- Utilities (such as electric, gas and water)
- Repairs and maintenance of outside of home
- Home security system fees
- Depreciation (based on special IRS tables)
For example, suppose you incur $2,000 in direct home office expenses and $10,000 in indirect expenses in 2019. You have a 3,000-square-foot home and use a 300-square-foot room as your office, so the applicable business percentage of the home is 10% (300 ÷ 3,000). You can claim a $1,000 deduction for those expenses ($10,000 × 10%). Accordingly, your total deduction is $3,000 ($2,000 of direct expenses and $1,000 of indirect expenses).
Important: You can’t double up on deductions for mortgage interest and property taxes. If you claim a home office deduction, you must reduce the amount of itemized deductions you take for these items.
How Can You Get a Bigger Deduction?
You can maximize your home office deduction on your 2019 return with a couple of astute tax choices.
Consider using the traditional method, not the simplified method
Before 2014, home office deductions were based on a combination of direct and indirect expenses, which required detailed record keeping. Now, under current tax law, the IRS simply allows you to make a deduction based on the square footage of your home office space (up to a maximum of $1,500).
But while the new deduction method may be easier to calculate, it won’t always produce a bigger deduction. So, if you have the necessary records, you might want to opt for the traditional method, because it could produce a bigger deduction.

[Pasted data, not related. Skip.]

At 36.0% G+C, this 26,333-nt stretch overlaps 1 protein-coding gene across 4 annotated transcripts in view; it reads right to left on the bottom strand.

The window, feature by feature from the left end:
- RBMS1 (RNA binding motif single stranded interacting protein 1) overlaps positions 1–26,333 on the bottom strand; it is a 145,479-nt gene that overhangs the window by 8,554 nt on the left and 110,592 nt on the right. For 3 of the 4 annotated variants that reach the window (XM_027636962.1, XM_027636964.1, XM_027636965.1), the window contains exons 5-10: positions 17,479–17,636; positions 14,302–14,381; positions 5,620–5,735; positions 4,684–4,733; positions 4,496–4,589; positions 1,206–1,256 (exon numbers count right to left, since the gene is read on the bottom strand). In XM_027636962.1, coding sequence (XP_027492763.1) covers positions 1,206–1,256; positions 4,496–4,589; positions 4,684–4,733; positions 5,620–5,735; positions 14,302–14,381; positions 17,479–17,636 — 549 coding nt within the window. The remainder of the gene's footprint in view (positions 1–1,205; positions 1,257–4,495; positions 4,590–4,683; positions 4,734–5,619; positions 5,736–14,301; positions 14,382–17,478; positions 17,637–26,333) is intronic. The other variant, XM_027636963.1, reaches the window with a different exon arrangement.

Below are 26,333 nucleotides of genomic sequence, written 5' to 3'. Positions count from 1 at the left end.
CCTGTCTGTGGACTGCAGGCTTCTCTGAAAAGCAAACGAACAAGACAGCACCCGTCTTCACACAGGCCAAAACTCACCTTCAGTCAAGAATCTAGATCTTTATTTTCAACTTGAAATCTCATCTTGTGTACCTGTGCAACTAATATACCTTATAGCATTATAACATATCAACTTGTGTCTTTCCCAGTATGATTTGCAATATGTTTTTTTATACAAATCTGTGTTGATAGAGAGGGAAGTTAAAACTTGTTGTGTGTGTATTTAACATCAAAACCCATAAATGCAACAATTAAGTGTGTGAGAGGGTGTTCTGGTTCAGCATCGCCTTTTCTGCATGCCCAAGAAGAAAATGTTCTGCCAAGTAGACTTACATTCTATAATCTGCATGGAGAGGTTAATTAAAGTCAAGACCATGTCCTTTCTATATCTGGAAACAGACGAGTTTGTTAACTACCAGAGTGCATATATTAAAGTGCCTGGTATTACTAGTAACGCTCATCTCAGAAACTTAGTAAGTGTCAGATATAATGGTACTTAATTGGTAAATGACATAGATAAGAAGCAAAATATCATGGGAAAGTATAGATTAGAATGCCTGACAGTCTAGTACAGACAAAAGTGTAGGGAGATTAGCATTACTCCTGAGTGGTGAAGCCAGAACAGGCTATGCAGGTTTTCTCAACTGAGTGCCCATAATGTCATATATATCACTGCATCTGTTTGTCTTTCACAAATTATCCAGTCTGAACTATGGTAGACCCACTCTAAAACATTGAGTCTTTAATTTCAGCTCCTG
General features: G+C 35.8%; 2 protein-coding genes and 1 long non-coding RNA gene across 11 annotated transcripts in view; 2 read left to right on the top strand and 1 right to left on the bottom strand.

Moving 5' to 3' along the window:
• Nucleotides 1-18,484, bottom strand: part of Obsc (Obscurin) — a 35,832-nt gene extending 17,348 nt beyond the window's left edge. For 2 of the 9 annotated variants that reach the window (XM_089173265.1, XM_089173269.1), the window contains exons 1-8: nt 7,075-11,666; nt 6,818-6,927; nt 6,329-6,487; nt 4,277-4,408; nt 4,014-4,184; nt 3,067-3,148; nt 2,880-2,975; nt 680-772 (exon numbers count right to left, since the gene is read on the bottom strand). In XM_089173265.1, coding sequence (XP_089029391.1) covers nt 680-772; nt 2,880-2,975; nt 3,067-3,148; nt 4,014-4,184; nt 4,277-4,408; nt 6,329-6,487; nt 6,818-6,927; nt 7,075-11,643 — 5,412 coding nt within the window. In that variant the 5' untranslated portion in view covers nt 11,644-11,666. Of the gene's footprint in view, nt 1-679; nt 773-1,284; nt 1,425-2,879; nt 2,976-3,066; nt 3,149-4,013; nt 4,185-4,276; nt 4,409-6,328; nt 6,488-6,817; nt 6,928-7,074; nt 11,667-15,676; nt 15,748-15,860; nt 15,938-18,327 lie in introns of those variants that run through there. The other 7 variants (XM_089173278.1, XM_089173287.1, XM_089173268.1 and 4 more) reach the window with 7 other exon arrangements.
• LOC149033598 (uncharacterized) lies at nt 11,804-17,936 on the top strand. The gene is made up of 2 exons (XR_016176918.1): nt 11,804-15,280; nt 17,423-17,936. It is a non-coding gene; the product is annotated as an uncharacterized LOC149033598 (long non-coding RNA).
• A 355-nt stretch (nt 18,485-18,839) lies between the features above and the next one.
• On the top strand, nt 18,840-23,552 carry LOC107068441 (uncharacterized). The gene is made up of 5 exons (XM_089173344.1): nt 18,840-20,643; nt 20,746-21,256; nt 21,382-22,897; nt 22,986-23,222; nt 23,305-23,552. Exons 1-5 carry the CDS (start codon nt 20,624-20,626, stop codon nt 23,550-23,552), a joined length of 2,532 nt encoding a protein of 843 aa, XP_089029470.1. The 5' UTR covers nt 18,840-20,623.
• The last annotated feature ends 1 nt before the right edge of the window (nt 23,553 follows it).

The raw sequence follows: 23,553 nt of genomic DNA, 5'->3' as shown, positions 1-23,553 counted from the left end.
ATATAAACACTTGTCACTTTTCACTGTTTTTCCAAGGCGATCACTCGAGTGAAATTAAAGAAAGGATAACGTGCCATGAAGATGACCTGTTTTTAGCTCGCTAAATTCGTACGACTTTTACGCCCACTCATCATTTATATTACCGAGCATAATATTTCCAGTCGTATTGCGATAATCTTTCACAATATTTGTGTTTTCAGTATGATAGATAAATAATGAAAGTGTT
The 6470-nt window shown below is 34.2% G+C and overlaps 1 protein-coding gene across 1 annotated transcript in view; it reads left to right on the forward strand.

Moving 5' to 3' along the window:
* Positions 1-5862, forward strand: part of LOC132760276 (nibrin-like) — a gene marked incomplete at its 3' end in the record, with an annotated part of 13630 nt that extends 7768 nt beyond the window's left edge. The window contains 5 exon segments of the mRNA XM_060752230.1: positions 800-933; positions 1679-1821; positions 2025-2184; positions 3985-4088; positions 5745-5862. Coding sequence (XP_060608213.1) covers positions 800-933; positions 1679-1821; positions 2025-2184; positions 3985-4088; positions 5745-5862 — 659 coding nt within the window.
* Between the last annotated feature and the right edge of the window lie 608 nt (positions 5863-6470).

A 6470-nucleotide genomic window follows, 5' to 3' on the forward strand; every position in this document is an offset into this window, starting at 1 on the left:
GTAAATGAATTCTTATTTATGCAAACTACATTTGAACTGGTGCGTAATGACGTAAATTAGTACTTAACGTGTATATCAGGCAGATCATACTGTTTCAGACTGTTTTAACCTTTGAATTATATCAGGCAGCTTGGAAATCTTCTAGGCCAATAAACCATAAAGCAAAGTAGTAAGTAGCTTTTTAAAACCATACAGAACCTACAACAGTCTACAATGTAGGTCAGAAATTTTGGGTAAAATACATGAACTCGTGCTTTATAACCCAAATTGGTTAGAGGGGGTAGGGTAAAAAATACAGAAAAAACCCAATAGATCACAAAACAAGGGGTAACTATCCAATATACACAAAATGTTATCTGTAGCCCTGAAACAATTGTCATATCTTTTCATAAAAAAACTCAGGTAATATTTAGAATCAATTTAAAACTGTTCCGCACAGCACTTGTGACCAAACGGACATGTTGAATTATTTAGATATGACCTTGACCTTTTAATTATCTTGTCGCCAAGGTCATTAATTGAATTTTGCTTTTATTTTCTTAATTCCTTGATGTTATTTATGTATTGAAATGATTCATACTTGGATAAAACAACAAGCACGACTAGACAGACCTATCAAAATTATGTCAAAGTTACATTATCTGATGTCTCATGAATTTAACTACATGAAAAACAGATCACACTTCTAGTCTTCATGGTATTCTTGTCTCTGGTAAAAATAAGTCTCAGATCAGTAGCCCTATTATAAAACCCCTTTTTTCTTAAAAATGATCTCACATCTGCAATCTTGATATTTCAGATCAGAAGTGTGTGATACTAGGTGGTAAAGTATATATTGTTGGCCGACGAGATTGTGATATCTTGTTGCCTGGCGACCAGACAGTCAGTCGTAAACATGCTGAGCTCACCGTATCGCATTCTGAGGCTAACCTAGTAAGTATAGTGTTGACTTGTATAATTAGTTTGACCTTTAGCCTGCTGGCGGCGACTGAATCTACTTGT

Let’s use the example from above about using 10% of a 3,000-square-foot home as an office. With the traditional method, you could deduct $3,000 in home office expenses, comprising $2,000 of direct expenses and $1,000 of indirect expenses. Using the new method, your deduction is limited to only $1,500 — half of what you could deduct using the traditional method.
Evaluate the difference between the square footage method and the rooms method
Generally, the method for determining a home office deduction is based on the square footage of the office divided by the total square footage of the home. A 300-square-foot office in a 3,000-square-foot home results in a 10% business-use percentage.
However, the IRS says you can use any reasonable method for determining the business-use percentage. It has previously allowed deductions based on the number of rooms. For example, say that the home office in our example is one out of eight rooms in the home. In that case, basing the deduction on the number of rooms would result in a business-use percentage of 12.5%.
Important: You may have to recapture some of the tax benefits of claiming depreciation for a home office if you subsequently sell the home.
We get many questions from people in Maine about the rules for deducting home office expenses, especially in light of the recent tax law changes. If you have a home office and want to maximize your deduction, contact us here at Filler & Associates.